Piriformis syndrome is a result of impingement of the sciatic nerve by the piriformis muscle. Incorrect form or improper gait often leads to tightness and inflexibility in piriformis. The condition occurs more frequently in women than men (6:1). When piriformis becomes tight it puts pressure on the underlying nerve, causing pain similar to sciatica. The pain usually starts in the mid-gluteal region and radiates down the back of the thigh.
Cause of injury
Incorrect form or gait while walking or jogging. Weak gluteal muscles and/or tight adductor muscles.
Signs and symptoms
Pain along the sciatic nerve. Pain when climbing stairs or walking up an incline. Increased pain after prolonged sitting.
Complications if left unattended
Chronic pain will result if left untreated. The tight muscles could also become irritated causing stress on the tendons and points of attachment.
RICER. Anti-inflammatory medication. Then heat and massage to promote blood flow and healing.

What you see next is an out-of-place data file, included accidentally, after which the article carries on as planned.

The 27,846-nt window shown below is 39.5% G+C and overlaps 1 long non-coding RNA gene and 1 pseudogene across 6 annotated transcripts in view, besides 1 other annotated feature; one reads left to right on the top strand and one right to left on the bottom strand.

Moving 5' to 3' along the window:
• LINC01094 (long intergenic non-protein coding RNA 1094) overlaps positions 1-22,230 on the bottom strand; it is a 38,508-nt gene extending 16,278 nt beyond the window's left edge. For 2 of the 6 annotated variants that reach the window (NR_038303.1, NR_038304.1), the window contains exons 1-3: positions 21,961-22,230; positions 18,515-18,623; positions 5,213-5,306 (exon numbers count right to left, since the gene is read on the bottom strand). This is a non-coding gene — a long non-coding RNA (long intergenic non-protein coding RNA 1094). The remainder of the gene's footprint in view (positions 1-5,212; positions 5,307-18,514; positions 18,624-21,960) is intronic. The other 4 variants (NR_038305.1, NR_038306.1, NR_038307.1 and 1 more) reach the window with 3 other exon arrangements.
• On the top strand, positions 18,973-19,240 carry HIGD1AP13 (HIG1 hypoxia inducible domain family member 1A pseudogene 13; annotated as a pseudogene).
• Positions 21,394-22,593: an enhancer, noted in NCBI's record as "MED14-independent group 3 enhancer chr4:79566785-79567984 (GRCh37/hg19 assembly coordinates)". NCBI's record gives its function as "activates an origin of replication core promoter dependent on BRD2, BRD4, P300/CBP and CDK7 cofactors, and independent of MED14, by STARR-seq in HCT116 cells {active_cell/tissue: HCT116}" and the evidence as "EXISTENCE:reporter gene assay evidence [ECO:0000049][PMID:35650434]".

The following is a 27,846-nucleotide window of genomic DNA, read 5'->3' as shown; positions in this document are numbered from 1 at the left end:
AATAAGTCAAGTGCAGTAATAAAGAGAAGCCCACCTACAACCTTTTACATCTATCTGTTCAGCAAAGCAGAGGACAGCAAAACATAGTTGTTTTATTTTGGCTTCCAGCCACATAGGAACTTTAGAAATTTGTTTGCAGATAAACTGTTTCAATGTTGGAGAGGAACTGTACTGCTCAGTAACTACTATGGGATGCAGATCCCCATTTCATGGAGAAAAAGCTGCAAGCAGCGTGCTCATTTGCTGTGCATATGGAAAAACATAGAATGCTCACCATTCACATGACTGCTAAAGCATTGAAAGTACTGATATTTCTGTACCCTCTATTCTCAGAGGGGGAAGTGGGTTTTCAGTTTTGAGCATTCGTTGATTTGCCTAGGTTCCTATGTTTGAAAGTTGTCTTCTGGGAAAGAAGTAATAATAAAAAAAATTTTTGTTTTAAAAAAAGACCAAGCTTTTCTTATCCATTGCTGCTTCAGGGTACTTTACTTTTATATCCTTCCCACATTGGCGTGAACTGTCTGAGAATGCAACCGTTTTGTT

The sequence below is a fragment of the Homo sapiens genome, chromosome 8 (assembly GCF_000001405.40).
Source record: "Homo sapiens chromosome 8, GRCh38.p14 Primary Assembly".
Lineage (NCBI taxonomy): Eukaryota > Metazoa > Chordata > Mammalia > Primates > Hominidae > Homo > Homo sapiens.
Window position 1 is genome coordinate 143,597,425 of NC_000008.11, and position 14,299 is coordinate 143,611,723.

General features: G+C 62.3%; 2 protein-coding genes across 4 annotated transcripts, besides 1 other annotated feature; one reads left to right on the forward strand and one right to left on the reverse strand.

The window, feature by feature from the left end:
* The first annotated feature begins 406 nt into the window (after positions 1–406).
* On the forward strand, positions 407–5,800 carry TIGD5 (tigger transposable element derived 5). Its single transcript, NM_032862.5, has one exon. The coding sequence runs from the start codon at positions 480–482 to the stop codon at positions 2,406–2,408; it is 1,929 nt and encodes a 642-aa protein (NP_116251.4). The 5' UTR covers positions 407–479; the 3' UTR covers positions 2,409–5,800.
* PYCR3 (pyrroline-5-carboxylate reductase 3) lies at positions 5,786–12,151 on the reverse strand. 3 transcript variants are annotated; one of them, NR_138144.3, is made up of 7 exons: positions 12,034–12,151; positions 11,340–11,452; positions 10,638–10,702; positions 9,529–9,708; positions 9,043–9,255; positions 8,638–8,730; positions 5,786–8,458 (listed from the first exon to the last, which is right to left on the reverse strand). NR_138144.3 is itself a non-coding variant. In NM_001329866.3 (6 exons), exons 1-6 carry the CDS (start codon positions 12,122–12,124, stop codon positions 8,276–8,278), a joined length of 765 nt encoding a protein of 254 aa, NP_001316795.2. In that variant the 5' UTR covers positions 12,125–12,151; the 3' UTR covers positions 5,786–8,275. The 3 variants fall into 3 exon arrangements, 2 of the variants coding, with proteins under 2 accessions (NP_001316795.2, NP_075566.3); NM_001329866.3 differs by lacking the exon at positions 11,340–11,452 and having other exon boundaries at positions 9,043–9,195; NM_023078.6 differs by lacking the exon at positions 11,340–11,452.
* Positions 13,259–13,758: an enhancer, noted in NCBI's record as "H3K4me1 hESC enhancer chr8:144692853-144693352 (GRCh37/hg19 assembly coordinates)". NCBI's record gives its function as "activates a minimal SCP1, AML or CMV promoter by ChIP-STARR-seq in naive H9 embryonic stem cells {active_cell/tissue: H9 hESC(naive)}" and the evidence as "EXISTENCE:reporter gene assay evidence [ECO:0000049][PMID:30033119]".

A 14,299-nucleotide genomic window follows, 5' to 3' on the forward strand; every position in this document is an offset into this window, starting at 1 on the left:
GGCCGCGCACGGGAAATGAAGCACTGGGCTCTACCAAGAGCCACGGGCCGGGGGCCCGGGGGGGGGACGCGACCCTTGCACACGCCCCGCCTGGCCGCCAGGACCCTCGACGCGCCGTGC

Rehabilitation and prevention
During rehabilitation a gradual return to activity and continued stretching of the hip muscles is essential. Start with lower exercise intensity or duration. Identifying the factors that caused the problem is also important. Strengthening the gluteal muscles and increasing the flexibility of the adductors will help to alleviate some of the stress and prevent the piriformis from becoming tight. Maintaining a good stretching regimen to keep the piriformis muscle flexible will help, while dealing with the other issues.
Piriformis syndrome seldom results in long-term problems when treated properly. Rarely, a corticosteroid injection or other invasive method may be required to alleviate symptoms.